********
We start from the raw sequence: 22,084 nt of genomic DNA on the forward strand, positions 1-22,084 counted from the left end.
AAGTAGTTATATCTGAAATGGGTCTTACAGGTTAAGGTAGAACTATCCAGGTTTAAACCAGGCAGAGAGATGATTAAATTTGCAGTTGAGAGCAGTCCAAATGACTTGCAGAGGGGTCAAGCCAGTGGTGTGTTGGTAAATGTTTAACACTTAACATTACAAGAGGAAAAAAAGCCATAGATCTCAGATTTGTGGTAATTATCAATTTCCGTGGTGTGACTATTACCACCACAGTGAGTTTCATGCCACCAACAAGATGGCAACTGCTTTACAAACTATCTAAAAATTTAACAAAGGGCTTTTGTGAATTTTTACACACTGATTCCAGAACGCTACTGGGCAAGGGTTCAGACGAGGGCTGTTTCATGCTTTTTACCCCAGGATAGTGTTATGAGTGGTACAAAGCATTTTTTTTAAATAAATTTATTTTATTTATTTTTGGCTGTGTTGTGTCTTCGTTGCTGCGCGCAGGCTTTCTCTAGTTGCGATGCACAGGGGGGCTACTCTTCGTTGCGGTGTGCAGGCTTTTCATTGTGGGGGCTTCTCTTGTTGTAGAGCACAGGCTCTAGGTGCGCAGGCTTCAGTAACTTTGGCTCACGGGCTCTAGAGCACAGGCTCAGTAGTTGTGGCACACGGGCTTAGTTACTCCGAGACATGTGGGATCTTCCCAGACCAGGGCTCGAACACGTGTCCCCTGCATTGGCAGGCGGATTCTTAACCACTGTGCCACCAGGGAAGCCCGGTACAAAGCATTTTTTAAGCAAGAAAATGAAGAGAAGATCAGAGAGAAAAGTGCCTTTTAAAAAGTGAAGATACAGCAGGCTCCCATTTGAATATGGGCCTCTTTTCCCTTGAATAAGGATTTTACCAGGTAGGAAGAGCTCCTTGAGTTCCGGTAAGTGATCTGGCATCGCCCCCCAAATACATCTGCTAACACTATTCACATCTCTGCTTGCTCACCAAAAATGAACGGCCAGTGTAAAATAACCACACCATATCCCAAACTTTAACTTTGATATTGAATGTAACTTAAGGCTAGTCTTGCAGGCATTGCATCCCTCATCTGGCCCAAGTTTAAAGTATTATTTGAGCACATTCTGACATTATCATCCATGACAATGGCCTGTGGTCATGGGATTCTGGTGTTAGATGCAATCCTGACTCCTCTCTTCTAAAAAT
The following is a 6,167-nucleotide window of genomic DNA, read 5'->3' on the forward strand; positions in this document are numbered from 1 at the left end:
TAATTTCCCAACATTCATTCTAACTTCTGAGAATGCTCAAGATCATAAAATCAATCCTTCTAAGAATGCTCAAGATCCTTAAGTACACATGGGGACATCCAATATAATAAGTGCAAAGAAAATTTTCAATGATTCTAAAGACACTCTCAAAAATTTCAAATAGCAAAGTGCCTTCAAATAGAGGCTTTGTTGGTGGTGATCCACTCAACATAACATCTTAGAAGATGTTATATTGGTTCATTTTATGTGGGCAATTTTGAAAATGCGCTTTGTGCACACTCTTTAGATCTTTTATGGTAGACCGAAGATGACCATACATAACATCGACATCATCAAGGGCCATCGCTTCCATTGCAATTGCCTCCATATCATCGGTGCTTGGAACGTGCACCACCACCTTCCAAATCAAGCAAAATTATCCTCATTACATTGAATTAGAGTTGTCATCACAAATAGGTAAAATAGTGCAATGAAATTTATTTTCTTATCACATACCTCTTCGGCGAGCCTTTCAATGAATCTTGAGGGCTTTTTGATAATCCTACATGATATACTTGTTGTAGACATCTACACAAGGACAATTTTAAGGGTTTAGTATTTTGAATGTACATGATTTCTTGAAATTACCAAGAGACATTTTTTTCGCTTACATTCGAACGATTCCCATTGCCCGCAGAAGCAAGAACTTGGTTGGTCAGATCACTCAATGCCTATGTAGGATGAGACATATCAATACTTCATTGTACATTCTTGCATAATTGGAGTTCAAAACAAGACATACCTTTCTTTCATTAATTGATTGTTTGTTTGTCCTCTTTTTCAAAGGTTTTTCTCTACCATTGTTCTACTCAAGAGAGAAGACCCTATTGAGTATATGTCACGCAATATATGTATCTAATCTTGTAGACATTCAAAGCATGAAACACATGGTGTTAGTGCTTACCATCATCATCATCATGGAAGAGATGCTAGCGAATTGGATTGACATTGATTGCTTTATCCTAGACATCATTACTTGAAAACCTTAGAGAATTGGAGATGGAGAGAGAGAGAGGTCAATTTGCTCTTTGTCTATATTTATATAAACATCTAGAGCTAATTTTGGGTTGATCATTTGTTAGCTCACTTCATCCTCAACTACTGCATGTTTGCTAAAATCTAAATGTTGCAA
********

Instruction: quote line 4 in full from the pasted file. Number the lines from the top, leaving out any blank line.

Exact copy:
TAATTTCCCAACATTCATTCTAACTTCTGAGAATGCTCAAGATCATAAAATCAATCCTTCTAAGAATGCTCAAGATCCTTAAGTACACATGGGGACATCCAATATAATAAGTGCAAAGAAAATTTTCAATGATTCTAAAGACACTCTCAAAAATTTCAAATAGCAAAGTGCCTTCAAATAGAGGCTTTGTTGGTGGTGATCCACTCAACATAACATCTTAGAAGATGTTATATTGGTTCATTTTATGTGGGCAATTTTGAAAATGCGCTTTGTGCACACTCTTTAGATCTTTTATGGTAGACCGAAGATGACCATACATAACATCGACATCATCAAGGGCCATCGCTTCCATTGCAATTGCCTCCATATCATCGGTGCTTGGAACGTGCACCACCACCTTCCAAATCAAGCAAAATTATCCTCATTACATTGAATTAGAGTTGTCATCACAAATAGGTAAAATAGTGCAATGAAATTTATTTTCTTATCACATACCTCTTCGGCGAGCCTTTCAATGAATCTTGAGGGCTTTTTGATAATCCTACATGATATACTTGTTGTAGACATCTACACAAGGACAATTTTAAGGGTTTAGTATTTTGAATGTACATGATTTCTTGAAATTACCAAGAGACATTTTTTTCGCTTACATTCGAACGATTCCCATTGCCCGCAGAAGCAAGAACTTGGTTGGTCAGATCACTCAATGCCTATGTAGGATGAGACATATCAATACTTCATTGTACATTCTTGCATAATTGGAGTTCAAAACAAGACATACCTTTCTTTCATTAATTGATTGTTTGTTTGTCCTCTTTTTCAAAGGTTTTTCTCTACCATTGTTCTACTCAAGAGAGAAGACCCTATTGAGTATATGTCACGCAATATATGTATCTAATCTTGTAGACATTCAAAGCATGAAACACATGGTGTTAGTGCTTACCATCATCATCATCATGGAAGAGATGCTAGCGAATTGGATTGACATTGATTGCTTTATCCTAGACATCATTACTTGAAAACCTTAGAGAATTGGAGATGGAGAGAGAGAGAGGTCAATTTGCTCTTTGTCTATATTTATATAAACATCTAGAGCTAATTTTGGGTTGATCATTTGTTAGCTCACTTCATCCTCAACTACTGCATGTTTGCTAAAATCTAAATGTTGCAA